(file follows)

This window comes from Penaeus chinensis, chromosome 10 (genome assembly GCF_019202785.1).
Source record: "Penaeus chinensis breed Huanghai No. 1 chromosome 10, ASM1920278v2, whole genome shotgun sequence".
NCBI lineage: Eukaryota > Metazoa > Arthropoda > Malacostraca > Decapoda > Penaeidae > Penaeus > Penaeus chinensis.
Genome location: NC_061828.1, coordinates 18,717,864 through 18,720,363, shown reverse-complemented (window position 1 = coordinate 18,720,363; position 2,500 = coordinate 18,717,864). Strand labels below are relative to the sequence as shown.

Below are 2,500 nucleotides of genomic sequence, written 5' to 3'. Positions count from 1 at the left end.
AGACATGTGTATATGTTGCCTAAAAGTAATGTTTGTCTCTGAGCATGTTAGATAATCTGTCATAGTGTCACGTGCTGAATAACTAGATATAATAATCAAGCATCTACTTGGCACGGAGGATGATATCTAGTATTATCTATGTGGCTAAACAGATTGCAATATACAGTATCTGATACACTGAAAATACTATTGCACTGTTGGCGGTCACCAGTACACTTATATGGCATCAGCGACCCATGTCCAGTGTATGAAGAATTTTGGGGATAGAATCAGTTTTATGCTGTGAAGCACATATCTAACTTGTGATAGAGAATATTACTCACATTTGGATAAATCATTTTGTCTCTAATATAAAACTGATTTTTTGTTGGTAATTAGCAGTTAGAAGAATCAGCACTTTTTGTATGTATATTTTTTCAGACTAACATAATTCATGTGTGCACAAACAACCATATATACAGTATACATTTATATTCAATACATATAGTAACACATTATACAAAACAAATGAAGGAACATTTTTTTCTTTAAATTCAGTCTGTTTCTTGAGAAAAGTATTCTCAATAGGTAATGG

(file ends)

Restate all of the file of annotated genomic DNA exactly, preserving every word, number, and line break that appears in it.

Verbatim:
This window comes from Penaeus chinensis, chromosome 10 (genome assembly GCF_019202785.1).
Source record: "Penaeus chinensis breed Huanghai No. 1 chromosome 10, ASM1920278v2, whole genome shotgun sequence".
NCBI lineage: Eukaryota > Metazoa > Arthropoda > Malacostraca > Decapoda > Penaeidae > Penaeus > Penaeus chinensis.
Genome location: NC_061828.1, coordinates 18,717,864 through 18,720,363, shown reverse-complemented (window position 1 = coordinate 18,720,363; position 2,500 = coordinate 18,717,864). Strand labels below are relative to the sequence as shown.

Below are 2,500 nucleotides of genomic sequence, written 5' to 3'. Positions count from 1 at the left end.
AGACATGTGTATATGTTGCCTAAAAGTAATGTTTGTCTCTGAGCATGTTAGATAATCTGTCATAGTGTCACGTGCTGAATAACTAGATATAATAATCAAGCATCTACTTGGCACGGAGGATGATATCTAGTATTATCTATGTGGCTAAACAGATTGCAATATACAGTATCTGATACACTGAAAATACTATTGCACTGTTGGCGGTCACCAGTACACTTATATGGCATCAGCGACCCATGTCCAGTGTATGAAGAATTTTGGGGATAGAATCAGTTTTATGCTGTGAAGCACATATCTAACTTGTGATAGAGAATATTACTCACATTTGGATAAATCATTTTGTCTCTAATATAAAACTGATTTTTTGTTGGTAATTAGCAGTTAGAAGAATCAGCACTTTTTGTATGTATATTTTTTCAGACTAACATAATTCATGTGTGCACAAACAACCATATATACAGTATACATTTATATTCAATACATATAGTAACACATTATACAAAACAAATGAAGGAACATTTTTTTCTTTAAATTCAGTCTGTTTCTTGAGAAAAGTATTCTCAATAGGTAATGG